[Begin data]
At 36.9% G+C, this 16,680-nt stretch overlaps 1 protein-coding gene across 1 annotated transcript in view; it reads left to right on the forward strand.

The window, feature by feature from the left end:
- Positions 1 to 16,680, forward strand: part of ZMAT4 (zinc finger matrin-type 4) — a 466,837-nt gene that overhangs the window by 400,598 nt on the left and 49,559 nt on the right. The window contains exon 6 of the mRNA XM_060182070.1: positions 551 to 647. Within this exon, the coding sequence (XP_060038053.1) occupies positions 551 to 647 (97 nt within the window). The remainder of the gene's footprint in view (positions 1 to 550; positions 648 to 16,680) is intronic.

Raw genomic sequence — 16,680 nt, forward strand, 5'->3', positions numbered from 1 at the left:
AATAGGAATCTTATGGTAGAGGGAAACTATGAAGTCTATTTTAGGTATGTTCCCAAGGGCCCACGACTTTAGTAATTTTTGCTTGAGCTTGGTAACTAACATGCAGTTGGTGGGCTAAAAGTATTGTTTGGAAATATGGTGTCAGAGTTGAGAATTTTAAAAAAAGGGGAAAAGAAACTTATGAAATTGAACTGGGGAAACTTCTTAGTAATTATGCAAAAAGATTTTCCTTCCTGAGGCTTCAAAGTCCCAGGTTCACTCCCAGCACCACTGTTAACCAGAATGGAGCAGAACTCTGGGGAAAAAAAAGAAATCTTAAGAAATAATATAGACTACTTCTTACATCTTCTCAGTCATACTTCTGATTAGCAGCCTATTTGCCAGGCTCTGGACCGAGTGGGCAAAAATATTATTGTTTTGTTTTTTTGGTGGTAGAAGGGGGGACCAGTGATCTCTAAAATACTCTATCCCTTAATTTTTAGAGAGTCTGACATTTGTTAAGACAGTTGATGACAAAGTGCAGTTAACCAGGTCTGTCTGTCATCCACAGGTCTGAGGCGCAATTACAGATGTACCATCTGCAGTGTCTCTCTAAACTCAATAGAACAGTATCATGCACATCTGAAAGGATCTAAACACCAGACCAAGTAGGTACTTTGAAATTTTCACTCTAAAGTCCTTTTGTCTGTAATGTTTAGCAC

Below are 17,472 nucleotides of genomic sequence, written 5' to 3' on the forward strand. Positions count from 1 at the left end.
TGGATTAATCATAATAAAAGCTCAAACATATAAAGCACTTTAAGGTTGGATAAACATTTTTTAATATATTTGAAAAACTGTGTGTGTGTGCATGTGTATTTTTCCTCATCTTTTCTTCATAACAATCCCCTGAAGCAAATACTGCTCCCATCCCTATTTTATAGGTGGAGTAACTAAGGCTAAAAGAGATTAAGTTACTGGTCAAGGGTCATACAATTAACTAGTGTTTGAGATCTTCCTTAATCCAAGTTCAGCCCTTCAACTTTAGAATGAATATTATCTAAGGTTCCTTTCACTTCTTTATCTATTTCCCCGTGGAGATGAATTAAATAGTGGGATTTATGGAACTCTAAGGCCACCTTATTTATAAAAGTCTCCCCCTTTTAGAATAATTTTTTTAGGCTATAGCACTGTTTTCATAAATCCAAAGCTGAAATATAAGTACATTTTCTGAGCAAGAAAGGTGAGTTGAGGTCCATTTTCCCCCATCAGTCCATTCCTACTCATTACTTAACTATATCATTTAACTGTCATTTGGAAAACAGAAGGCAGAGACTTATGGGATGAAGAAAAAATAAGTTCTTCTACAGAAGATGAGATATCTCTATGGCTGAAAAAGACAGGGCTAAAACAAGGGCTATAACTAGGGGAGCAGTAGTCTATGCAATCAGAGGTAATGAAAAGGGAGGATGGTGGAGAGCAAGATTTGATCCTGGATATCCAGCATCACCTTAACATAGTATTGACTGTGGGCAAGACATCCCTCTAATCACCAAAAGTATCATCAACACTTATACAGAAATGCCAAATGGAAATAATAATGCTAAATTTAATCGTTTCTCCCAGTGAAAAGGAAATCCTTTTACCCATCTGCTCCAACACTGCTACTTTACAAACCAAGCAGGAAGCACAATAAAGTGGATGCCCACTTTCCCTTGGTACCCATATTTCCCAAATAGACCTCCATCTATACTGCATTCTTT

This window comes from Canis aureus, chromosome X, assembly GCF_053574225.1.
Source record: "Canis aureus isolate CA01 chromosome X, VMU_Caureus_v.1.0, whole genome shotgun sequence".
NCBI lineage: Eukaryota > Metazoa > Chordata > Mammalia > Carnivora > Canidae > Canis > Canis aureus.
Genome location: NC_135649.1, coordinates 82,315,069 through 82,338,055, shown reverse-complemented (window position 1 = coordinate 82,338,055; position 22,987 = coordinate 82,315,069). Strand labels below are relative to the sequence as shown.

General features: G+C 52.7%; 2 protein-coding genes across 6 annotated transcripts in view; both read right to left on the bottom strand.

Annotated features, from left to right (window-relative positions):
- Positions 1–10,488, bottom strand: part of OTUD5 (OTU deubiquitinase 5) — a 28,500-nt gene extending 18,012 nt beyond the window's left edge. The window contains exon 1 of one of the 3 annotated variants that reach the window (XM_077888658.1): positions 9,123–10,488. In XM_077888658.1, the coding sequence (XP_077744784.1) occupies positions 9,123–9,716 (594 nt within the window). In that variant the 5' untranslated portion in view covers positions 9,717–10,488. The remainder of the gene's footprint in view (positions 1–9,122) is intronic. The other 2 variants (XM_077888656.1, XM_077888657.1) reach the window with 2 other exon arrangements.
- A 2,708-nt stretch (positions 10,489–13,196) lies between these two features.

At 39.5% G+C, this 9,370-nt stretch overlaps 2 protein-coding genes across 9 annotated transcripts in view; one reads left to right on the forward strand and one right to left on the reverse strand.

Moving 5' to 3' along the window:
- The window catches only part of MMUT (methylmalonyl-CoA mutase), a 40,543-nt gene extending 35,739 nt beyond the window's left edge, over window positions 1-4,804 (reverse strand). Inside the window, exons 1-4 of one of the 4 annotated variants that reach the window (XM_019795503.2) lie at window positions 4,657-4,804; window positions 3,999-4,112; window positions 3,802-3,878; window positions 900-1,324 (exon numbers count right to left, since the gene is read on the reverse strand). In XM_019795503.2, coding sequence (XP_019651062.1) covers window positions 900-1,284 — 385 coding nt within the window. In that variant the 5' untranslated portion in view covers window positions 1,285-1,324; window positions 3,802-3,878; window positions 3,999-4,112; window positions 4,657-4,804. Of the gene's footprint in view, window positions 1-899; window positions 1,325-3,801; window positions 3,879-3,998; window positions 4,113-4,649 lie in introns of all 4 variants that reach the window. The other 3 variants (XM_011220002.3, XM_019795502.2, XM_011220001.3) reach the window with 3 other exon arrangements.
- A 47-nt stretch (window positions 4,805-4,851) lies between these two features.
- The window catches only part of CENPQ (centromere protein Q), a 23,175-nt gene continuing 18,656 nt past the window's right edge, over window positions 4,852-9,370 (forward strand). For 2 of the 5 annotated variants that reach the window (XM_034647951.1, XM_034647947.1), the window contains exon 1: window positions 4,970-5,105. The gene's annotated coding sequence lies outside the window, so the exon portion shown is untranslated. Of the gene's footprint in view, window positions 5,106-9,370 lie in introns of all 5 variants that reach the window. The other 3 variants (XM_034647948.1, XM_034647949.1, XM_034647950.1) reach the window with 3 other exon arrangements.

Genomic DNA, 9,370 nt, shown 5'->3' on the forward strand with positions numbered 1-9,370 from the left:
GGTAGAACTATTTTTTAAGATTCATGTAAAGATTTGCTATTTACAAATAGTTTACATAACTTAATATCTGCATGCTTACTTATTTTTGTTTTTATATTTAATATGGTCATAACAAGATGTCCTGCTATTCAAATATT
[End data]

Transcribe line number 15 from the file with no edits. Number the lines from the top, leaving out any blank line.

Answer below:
- A 2,708-nt stretch (positions 10,489–13,196) lies between these two features.